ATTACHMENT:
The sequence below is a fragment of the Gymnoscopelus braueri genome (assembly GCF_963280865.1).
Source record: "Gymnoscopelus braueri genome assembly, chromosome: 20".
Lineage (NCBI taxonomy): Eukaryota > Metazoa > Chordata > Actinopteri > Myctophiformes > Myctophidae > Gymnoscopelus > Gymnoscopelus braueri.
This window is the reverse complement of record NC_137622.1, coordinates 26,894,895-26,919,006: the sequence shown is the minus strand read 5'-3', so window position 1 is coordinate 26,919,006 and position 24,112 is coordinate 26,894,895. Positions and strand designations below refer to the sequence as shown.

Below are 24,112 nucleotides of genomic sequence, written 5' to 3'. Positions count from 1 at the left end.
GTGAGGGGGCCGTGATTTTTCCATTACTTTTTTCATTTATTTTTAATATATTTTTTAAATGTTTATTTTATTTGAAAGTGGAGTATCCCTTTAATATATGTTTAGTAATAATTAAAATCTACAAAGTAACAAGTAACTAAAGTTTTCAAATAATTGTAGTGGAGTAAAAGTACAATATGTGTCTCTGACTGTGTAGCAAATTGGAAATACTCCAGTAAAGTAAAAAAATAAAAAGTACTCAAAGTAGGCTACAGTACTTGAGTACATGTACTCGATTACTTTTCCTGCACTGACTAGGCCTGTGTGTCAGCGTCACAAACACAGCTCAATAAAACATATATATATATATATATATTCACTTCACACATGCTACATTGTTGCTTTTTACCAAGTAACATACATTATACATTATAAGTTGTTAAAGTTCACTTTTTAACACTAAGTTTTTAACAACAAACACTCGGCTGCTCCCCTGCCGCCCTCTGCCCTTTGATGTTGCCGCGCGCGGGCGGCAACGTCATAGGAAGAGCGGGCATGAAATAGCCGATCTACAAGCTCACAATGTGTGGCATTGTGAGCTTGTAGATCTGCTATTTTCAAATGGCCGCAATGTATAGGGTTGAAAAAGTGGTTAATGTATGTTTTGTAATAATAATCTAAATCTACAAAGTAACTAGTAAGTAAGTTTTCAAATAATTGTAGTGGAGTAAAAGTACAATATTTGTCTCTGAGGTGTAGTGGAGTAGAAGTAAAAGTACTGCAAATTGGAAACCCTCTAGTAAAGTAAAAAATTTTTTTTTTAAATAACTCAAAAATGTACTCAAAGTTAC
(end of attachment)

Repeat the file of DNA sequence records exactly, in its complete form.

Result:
The sequence below is a fragment of the Gymnoscopelus braueri genome (assembly GCF_963280865.1).
Source record: "Gymnoscopelus braueri genome assembly, chromosome: 20".
Lineage (NCBI taxonomy): Eukaryota > Metazoa > Chordata > Actinopteri > Myctophiformes > Myctophidae > Gymnoscopelus > Gymnoscopelus braueri.
This window is the reverse complement of record NC_137622.1, coordinates 26,894,895-26,919,006: the sequence shown is the minus strand read 5'-3', so window position 1 is coordinate 26,919,006 and position 24,112 is coordinate 26,894,895. Positions and strand designations below refer to the sequence as shown.

Below are 24,112 nucleotides of genomic sequence, written 5' to 3'. Positions count from 1 at the left end.
GTGAGGGGGCCGTGATTTTTCCATTACTTTTTTCATTTATTTTTAATATATTTTTTAAATGTTTATTTTATTTGAAAGTGGAGTATCCCTTTAATATATGTTTAGTAATAATTAAAATCTACAAAGTAACAAGTAACTAAAGTTTTCAAATAATTGTAGTGGAGTAAAAGTACAATATGTGTCTCTGACTGTGTAGCAAATTGGAAATACTCCAGTAAAGTAAAAAAATAAAAAGTACTCAAAGTAGGCTACAGTACTTGAGTACATGTACTCGATTACTTTTCCTGCACTGACTAGGCCTGTGTGTCAGCGTCACAAACACAGCTCAATAAAACATATATATATATATATATATTCACTTCACACATGCTACATTGTTGCTTTTTACCAAGTAACATACATTATACATTATAAGTTGTTAAAGTTCACTTTTTAACACTAAGTTTTTAACAACAAACACTCGGCTGCTCCCCTGCCGCCCTCTGCCCTTTGATGTTGCCGCGCGCGGGCGGCAACGTCATAGGAAGAGCGGGCATGAAATAGCCGATCTACAAGCTCACAATGTGTGGCATTGTGAGCTTGTAGATCTGCTATTTTCAAATGGCCGCAATGTATAGGGTTGAAAAAGTGGTTAATGTATGTTTTGTAATAATAATCTAAATCTACAAAGTAACTAGTAAGTAAGTTTTCAAATAATTGTAGTGGAGTAAAAGTACAATATTTGTCTCTGAGGTGTAGTGGAGTAGAAGTAAAAGTACTGCAAATTGGAAACCCTCTAGTAAAGTAAAAAATTTTTTTTTTAAATAACTCAAAAATGTACTCAAAGTTAC